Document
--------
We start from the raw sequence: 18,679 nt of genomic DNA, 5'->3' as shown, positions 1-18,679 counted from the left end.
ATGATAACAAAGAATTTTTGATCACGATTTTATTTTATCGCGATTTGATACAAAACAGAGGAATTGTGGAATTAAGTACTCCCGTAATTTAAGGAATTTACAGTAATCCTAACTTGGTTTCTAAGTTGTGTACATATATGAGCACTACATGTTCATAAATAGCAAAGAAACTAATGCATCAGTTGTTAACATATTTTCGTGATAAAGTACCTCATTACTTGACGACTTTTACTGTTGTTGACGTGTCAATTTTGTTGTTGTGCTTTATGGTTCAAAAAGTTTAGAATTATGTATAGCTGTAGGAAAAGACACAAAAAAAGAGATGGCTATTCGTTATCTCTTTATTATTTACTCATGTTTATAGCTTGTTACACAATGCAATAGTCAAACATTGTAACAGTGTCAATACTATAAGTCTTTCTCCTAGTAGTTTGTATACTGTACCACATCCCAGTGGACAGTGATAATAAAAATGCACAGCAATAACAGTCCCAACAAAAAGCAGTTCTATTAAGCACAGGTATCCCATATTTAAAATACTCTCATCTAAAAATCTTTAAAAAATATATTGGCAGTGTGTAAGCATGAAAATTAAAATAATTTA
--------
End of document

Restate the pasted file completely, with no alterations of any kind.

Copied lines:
We start from the raw sequence: 18,679 nt of genomic DNA, 5'->3' as shown, positions 1-18,679 counted from the left end.
ATGATAACAAAGAATTTTTGATCACGATTTTATTTTATCGCGATTTGATACAAAACAGAGGAATTGTGGAATTAAGTACTCCCGTAATTTAAGGAATTTACAGTAATCCTAACTTGGTTTCTAAGTTGTGTACATATATGAGCACTACATGTTCATAAATAGCAAAGAAACTAATGCATCAGTTGTTAACATATTTTCGTGATAAAGTACCTCATTACTTGACGACTTTTACTGTTGTTGACGTGTCAATTTTGTTGTTGTGCTTTATGGTTCAAAAAGTTTAGAATTATGTATAGCTGTAGGAAAAGACACAAAAAAAGAGATGGCTATTCGTTATCTCTTTATTATTTACTCATGTTTATAGCTTGTTACACAATGCAATAGTCAAACATTGTAACAGTGTCAATACTATAAGTCTTTCTCCTAGTAGTTTGTATACTGTACCACATCCCAGTGGACAGTGATAATAAAAATGCACAGCAATAACAGTCCCAACAAAAAGCAGTTCTATTAAGCACAGGTATCCCATATTTAAAATACTCTCATCTAAAAATCTTTAAAAAATATATTGGCAGTGTGTAAGCATGAAAATTAAAATAATTTA